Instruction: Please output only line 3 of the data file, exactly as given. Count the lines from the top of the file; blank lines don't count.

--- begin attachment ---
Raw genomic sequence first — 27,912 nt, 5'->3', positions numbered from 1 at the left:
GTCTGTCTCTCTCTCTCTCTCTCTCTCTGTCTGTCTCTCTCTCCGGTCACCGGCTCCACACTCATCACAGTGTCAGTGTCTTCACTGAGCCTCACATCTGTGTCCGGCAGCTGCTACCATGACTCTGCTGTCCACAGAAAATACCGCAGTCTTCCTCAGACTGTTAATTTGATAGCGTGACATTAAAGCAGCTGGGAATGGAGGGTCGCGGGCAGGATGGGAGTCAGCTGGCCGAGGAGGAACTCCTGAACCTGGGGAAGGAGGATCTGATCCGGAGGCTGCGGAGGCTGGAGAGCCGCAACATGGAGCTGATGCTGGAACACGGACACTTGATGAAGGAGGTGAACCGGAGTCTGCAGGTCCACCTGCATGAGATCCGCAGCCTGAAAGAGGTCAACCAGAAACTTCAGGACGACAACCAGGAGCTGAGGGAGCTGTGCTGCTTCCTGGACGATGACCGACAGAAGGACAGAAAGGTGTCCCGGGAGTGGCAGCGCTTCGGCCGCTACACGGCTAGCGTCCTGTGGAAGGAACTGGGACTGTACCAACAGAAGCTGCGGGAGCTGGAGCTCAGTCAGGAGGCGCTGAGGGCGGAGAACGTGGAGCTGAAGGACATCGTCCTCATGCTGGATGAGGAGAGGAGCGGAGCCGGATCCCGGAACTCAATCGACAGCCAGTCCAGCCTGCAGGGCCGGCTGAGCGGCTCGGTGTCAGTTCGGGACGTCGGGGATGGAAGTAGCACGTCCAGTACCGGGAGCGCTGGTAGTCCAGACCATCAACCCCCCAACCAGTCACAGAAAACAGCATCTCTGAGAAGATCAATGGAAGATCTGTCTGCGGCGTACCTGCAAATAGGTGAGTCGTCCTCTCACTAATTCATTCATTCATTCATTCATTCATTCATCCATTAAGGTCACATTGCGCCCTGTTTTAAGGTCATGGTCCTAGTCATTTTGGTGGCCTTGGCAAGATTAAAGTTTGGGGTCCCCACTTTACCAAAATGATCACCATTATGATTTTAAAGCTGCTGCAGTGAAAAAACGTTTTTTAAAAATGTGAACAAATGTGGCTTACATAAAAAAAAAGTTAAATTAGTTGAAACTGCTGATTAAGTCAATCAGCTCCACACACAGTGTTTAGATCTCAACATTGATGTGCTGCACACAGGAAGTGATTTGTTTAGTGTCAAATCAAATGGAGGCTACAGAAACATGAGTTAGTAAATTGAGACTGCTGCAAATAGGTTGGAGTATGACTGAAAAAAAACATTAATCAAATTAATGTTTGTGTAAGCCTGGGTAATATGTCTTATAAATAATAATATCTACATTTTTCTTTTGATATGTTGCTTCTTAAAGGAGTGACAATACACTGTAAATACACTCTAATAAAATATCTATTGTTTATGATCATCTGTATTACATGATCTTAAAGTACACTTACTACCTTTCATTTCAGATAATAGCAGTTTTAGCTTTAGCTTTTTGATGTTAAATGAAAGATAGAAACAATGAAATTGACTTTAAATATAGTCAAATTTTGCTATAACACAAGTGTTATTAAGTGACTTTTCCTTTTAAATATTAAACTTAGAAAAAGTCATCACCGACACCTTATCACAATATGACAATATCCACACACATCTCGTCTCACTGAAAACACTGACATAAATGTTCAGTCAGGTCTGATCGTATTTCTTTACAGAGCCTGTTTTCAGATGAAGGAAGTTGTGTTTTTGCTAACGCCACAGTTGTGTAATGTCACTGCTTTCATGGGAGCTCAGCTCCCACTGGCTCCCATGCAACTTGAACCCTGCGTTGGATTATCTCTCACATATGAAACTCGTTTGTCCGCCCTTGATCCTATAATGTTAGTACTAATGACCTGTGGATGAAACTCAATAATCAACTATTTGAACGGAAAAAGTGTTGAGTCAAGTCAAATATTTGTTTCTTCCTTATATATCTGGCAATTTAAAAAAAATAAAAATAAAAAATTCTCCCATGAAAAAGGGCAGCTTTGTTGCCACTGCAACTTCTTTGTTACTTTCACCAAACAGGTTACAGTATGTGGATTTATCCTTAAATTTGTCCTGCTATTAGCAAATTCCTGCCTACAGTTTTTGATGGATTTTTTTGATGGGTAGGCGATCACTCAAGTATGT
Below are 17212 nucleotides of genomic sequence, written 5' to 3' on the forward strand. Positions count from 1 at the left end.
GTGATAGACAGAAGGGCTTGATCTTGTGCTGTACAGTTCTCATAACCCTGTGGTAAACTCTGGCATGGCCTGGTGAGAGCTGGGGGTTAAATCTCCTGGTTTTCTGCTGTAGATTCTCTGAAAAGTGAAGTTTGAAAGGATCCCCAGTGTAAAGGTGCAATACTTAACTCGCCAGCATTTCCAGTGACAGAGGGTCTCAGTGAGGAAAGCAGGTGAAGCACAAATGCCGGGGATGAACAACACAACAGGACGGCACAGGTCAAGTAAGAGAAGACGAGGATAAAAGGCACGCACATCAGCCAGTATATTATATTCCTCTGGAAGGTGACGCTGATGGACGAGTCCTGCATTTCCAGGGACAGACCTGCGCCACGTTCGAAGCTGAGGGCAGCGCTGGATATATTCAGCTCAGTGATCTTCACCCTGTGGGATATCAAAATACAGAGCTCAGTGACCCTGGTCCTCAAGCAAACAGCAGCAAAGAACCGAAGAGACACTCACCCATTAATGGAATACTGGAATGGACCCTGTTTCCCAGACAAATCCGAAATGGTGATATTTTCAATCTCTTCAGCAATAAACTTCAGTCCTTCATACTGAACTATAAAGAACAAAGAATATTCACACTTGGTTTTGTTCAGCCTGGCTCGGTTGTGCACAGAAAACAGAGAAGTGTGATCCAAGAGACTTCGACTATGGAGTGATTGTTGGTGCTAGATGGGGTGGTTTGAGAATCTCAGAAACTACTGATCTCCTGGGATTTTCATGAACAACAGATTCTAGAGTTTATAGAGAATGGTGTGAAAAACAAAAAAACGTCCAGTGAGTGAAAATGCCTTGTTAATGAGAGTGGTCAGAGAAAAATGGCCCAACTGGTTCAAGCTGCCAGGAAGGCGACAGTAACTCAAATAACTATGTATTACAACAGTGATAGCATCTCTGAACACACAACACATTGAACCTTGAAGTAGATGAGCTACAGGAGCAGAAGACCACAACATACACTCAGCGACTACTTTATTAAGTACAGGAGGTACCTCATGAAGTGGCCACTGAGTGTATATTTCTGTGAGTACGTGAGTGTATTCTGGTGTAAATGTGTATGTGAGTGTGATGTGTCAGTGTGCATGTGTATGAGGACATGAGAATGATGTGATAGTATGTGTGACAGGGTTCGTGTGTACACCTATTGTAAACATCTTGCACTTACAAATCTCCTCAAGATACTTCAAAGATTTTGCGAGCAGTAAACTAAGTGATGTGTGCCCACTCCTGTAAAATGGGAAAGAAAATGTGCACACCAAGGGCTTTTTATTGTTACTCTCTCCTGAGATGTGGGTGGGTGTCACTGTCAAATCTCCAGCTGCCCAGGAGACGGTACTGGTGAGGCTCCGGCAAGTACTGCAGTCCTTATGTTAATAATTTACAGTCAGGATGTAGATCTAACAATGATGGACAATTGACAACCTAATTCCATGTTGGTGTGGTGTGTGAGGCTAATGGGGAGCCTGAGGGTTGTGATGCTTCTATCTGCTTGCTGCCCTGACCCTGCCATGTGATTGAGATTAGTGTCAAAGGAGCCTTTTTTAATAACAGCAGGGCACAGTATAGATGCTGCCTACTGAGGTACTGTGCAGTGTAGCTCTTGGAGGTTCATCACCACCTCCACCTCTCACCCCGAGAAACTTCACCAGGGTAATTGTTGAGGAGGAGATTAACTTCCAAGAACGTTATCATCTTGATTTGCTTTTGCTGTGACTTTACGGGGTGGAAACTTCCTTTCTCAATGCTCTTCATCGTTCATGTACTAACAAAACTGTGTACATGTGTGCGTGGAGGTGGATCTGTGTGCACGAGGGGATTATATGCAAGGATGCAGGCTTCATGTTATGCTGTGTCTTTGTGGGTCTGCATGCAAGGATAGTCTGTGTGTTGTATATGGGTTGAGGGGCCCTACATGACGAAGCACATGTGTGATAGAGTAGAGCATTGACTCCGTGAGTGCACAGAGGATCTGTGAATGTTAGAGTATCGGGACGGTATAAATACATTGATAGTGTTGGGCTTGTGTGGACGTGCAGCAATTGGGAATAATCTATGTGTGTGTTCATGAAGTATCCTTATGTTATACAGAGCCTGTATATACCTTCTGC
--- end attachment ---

Below are 17212 nucleotides of genomic sequence, written 5' to 3' on the forward strand. Positions count from 1 at the left end.